Penn thought the arrest of Biles legal, and had strong feeling against him as a leading opponent in Bucks County, and Penn also, even before he knew the phraseology of the Remonstrance, was so incensed at the want of consideration shown him by Lloyd and other Quakers that he desired, by selling the government, to leave them in the lurch, being convinced that the Queen would annul the privileges which his charters gave. He felt that he could get more justice from his enemies than from the leaders of his co-religionists, for whom he had been fighting: and, in fact, Quary and Moore, of the Church party in the Province, had been friendly with his son, and would incline to the Proprietary rather than the opposite interest. Penn and Quary came into such harmony that the former in 1705 or 1706 submitted to his friends in Pennsylvania the question of admitting Quary to the Governor's Council, but this was not done. In 1707, Logan, managing for Penn, leased Pennsbury to Quary for seven years.

About the first of the year 1705, Penn laid before the Commissioners for Trade and Plantations a draft of an instrument of surrender and the conditions on which it was to be made.

The promise in the treaty of April 30, 1701, mentioned in the chapter on the Red Neighbours, that the Pennsylvania government would befriend the Ganawese and Shawnees, as well as the other Indians, was well observed in comforting them in times of apprehension, and in sending messengers or speaking in treaties to conciliate the Five Nations, who were often reported to be preparing attacks upon the Pennsylvania Indians, and furthermore by Pennsylvania exerting influence upon adjacent governments to restrain their red men and their white men. The Ganawese, after an attack on a party of them by Virginians and the loss of a man, were allowed in 1705 to remove to the Tulpehocken region, and dwell with the Delawares there, Menangy, the leader of the Delawares of those parts, making the request to the provincial government for the permission: but a number continued to reside at Connejaghera, or Conejohela, their location being later described as "above the fort”-Qu. the old Susquehanna Fort at the Falls and also as "several miles above Conestoga." These Ganawese were sometimes called Conewages, apparently after the name of the Creek at the Falls, but the name of Conoy Town was the usual one for the village.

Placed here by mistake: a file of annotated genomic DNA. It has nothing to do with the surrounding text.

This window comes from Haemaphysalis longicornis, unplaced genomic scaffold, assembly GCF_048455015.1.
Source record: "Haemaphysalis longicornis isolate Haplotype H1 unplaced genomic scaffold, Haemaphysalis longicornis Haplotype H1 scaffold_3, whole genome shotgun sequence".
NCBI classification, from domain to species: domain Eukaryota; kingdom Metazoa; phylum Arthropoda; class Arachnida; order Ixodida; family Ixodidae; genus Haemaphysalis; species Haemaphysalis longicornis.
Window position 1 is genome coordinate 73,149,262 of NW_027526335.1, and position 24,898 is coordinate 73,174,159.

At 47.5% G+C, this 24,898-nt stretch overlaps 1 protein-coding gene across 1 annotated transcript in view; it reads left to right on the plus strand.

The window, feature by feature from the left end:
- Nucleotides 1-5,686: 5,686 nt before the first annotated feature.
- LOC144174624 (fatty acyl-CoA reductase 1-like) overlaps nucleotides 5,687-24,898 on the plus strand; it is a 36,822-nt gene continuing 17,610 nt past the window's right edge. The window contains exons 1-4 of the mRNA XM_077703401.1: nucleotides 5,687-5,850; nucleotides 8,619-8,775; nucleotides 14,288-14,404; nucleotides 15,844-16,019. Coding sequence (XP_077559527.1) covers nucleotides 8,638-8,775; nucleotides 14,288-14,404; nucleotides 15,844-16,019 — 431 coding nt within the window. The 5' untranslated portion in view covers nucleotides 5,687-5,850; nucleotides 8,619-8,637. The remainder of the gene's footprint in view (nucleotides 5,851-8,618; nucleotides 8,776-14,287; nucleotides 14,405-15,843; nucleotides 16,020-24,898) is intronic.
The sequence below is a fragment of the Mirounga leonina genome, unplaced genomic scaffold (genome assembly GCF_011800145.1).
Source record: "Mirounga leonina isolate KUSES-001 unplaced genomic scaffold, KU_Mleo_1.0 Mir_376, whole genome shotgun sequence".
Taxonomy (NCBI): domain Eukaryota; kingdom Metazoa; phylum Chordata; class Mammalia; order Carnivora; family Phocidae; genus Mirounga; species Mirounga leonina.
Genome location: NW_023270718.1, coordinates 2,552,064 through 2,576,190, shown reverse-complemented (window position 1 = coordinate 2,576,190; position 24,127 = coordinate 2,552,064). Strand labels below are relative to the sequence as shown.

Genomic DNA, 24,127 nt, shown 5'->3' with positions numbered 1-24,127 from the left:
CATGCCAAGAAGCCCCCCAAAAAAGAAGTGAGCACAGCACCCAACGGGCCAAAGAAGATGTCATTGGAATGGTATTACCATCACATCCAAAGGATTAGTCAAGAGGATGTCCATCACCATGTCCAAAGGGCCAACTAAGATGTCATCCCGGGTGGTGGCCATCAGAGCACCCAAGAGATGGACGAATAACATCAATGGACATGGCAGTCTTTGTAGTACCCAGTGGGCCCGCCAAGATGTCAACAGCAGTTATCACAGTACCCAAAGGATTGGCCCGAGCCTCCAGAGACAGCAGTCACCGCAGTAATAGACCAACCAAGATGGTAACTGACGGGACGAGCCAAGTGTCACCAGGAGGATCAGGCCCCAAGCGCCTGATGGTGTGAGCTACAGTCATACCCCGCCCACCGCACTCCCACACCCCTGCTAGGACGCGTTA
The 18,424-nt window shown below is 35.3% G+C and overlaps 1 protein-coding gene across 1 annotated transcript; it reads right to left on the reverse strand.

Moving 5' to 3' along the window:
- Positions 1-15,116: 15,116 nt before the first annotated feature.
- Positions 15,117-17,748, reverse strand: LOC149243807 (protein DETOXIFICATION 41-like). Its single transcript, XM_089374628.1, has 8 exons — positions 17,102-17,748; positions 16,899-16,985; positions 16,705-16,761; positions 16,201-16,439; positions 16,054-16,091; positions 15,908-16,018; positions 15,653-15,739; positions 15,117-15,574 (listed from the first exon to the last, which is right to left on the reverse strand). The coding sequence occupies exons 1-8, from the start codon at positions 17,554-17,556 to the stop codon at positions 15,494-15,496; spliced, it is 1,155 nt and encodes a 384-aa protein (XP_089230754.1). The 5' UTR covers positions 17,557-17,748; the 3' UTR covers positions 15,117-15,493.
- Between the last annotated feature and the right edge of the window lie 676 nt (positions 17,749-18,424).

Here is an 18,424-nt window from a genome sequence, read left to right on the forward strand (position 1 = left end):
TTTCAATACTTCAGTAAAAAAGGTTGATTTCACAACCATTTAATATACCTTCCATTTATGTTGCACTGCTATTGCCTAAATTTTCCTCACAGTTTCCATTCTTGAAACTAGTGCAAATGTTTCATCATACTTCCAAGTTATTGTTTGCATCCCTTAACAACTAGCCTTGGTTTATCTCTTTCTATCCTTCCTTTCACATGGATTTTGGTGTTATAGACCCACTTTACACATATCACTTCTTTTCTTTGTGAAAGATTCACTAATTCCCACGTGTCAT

The Fords, after the stating of the account with Penn as to what was owing on April 1, 1702, as mentioned in the last chapter, were disposed to give Penn time to redeem the land of Pennsylvania and the Lower Counties, and postponed the probate of the elder Ford's will, in expectation of the family being provided for by the sums promised to be paid. Perhaps Bridget Ford had more conscience than she has been credited with about calling the original transaction an absolute sale. Probably her advisers thought that nobody at the time would give any more for the property than the redemption price: and the widow and three children were not rich enough to hold that amount of capital in unproductive property to await future profit: otherwise, we, looking back from a time when the region has long been so valuable, must think both Penn and the Fords blind to their respective interests in not quickly effecting a compromise by the allotment of land at Penn's standard price in satisfaction of the amount of the Ford claim. As Penn looked over the accounts carefully, he became convinced that he had been cheated in the method of computing the debt, even that payments made by him or for him to Philip Ford had not been entered. So Penn offered, if the whole account were reopened before Quaker arbitrators mutually chosen, to pay down one half of what they found due, and give security for the payment of the other half. This the Fords refused. They determined, probably for forcing a speedy payment in full, to assert their rights according to the face of the papers, and so brought a bill in Chancery in England to have the agreement to resell to Penn cleared away, and the trusts in Philip Ford's will carried out. The family, moreover, executed a power of attorney, dated January 24, 1704-5, to David Lloyd, Isaac Norris, and John Moore to take possession